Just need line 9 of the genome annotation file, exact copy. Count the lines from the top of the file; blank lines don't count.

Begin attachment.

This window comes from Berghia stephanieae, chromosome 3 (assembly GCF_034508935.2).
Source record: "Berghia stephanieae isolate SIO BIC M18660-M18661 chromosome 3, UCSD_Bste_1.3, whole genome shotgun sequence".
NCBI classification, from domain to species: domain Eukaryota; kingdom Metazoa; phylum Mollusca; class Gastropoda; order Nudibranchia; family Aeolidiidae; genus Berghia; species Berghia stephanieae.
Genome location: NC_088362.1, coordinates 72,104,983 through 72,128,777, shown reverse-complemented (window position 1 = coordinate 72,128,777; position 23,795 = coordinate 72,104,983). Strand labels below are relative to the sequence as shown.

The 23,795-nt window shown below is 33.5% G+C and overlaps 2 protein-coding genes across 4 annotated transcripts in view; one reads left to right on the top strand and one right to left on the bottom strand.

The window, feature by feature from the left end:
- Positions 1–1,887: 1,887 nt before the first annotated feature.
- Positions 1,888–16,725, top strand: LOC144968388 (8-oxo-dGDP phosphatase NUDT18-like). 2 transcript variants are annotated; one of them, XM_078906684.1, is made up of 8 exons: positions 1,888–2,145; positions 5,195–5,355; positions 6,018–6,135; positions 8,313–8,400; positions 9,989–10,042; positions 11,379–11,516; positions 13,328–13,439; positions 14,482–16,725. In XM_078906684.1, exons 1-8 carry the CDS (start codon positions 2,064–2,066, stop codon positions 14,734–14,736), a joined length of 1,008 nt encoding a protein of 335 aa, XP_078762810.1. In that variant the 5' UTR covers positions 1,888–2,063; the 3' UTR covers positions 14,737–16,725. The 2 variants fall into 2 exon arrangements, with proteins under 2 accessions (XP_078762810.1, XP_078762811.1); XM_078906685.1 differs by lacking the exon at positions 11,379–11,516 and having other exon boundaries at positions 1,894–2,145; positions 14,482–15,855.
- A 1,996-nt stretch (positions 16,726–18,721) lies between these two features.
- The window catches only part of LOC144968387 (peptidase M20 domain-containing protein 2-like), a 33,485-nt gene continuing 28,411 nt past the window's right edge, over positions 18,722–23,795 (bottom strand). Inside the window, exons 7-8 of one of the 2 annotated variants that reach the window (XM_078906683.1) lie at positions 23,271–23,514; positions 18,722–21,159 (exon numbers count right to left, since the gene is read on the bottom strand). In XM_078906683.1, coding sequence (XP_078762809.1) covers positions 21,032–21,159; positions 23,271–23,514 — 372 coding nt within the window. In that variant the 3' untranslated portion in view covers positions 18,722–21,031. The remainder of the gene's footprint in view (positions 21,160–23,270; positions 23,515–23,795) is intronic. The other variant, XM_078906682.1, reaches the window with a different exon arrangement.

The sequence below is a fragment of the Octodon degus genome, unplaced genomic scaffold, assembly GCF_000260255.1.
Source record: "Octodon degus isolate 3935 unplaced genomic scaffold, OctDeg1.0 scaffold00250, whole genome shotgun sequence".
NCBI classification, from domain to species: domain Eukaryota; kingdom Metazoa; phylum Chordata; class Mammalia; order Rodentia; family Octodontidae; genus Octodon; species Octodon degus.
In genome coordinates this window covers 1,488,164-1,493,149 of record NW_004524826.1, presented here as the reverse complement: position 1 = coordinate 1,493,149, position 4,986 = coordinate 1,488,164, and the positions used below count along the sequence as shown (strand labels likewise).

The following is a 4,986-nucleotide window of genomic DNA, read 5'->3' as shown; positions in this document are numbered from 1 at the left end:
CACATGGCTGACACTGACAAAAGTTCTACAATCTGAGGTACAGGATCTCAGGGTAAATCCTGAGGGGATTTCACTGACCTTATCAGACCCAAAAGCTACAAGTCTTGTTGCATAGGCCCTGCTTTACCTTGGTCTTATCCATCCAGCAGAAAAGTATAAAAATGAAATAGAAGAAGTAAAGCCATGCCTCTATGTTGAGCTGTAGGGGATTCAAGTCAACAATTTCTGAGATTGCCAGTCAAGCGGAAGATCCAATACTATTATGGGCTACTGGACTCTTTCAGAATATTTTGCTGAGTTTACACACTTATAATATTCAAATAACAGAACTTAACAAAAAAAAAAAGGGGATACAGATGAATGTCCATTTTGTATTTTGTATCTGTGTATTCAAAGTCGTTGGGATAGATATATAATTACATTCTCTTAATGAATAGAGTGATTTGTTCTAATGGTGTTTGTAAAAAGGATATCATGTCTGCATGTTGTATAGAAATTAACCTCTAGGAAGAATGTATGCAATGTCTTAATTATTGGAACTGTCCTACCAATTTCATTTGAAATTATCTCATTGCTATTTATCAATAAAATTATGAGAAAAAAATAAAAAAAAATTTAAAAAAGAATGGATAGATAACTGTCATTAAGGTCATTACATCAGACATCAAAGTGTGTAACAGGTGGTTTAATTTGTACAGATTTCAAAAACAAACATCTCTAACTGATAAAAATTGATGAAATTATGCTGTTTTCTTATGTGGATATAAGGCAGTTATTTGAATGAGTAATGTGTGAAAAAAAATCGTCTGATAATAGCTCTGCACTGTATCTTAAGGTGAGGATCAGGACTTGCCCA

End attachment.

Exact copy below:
- A 1,996-nt stretch (positions 16,726–18,721) lies between these two features.